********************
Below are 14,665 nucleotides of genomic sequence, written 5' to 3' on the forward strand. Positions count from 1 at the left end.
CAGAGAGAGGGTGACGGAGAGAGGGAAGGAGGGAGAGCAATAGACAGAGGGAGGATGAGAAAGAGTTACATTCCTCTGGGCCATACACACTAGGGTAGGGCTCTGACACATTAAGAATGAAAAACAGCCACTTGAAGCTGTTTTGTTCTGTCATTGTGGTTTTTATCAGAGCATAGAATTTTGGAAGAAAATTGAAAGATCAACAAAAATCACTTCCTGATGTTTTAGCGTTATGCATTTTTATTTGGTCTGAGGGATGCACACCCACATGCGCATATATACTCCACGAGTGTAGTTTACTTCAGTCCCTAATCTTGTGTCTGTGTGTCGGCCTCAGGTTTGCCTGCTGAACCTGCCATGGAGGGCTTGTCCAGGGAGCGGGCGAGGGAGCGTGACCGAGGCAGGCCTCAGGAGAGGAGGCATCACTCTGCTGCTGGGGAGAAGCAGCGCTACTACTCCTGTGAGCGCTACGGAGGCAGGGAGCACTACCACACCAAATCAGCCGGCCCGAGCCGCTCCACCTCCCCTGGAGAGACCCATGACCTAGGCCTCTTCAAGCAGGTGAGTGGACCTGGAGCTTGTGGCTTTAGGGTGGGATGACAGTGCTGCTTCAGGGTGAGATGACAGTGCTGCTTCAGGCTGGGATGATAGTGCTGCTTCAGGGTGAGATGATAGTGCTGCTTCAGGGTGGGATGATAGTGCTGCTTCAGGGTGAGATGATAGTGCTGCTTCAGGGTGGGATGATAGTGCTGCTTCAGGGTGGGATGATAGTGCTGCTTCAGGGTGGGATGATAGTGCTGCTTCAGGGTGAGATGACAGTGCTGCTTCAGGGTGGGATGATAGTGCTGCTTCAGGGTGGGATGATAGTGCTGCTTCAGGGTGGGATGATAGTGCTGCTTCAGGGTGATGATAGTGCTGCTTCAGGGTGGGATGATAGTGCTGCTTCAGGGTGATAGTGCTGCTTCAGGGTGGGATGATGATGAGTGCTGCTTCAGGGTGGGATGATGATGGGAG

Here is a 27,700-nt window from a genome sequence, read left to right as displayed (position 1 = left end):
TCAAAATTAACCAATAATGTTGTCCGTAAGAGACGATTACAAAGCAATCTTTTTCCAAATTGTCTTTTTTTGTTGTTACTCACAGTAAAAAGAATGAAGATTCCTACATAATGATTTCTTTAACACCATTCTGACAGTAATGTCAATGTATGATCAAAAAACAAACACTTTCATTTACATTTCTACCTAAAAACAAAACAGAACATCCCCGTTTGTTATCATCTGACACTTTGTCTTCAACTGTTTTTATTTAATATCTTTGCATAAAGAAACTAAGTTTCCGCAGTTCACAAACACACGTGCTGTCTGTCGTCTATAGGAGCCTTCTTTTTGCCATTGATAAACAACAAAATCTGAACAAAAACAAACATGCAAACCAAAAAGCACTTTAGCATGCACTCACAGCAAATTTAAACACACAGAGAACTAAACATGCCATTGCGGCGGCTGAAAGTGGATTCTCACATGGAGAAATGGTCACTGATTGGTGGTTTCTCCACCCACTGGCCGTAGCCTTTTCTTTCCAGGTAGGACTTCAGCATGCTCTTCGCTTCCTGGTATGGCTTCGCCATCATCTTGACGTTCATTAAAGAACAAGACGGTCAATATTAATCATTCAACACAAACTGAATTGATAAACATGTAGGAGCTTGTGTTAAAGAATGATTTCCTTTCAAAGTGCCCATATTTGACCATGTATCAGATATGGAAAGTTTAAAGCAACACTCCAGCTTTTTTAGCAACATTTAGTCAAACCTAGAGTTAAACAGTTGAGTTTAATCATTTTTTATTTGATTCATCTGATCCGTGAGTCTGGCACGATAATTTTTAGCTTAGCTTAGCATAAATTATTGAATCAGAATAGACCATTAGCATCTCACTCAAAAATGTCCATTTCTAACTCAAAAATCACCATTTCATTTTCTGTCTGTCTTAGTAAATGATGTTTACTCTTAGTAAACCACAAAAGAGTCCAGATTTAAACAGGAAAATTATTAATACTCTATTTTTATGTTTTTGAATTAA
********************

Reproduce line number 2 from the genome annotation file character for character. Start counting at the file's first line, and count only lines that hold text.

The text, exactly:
CAGAGAGAGGGTGACGGAGAGAGGGAAGGAGGGAGAGCAATAGACAGAGGGAGGATGAGAAAGAGTTACATTCCTCTGGGCCATACACACTAGGGTAGGGCTCTGACACATTAAGAATGAAAAACAGCCACTTGAAGCTGTTTTGTTCTGTCATTGTGGTTTTTATCAGAGCATAGAATTTTGGAAGAAAATTGAAAGATCAACAAAAATCACTTCCTGATGTTTTAGCGTTATGCATTTTTATTTGGTCTGAGGGATGCACACCCACATGCGCATATATACTCCACGAGTGTAGTTTACTTCAGTCCCTAATCTTGTGTCTGTGTGTCGGCCTCAGGTTTGCCTGCTGAACCTGCCATGGAGGGCTTGTCCAGGGAGCGGGCGAGGGAGCGTGACCGAGGCAGGCCTCAGGAGAGGAGGCATCACTCTGCTGCTGGGGAGAAGCAGCGCTACTACTCCTGTGAGCGCTACGGAGGCAGGGAGCACTACCACACCAAATCAGCCGGCCCGAGCCGCTCCACCTCCCCTGGAGAGACCCATGACCTAGGCCTCTTCAAGCAGGTGAGTGGACCTGGAGCTTGTGGCTTTAGGGTGGGATGACAGTGCTGCTTCAGGGTGAGATGACAGTGCTGCTTCAGGCTGGGATGATAGTGCTGCTTCAGGGTGAGATGATAGTGCTGCTTCAGGGTGGGATGATAGTGCTGCTTCAGGGTGAGATGATAGTGCTGCTTCAGGGTGGGATGATAGTGCTGCTTCAGGGTGGGATGATAGTGCTGCTTCAGGGTGGGATGATAGTGCTGCTTCAGGGTGAGATGACAGTGCTGCTTCAGGGTGGGATGATAGTGCTGCTTCAGGGTGGGATGATAGTGCTGCTTCAGGGTGGGATGATAGTGCTGCTTCAGGGTGATGATAGTGCTGCTTCAGGGTGGGATGATAGTGCTGCTTCAGGGTGATAGTGCTGCTTCAGGGTGGGATGATGATGAGTGCTGCTTCAGGGTGGGATGATGATGGGAG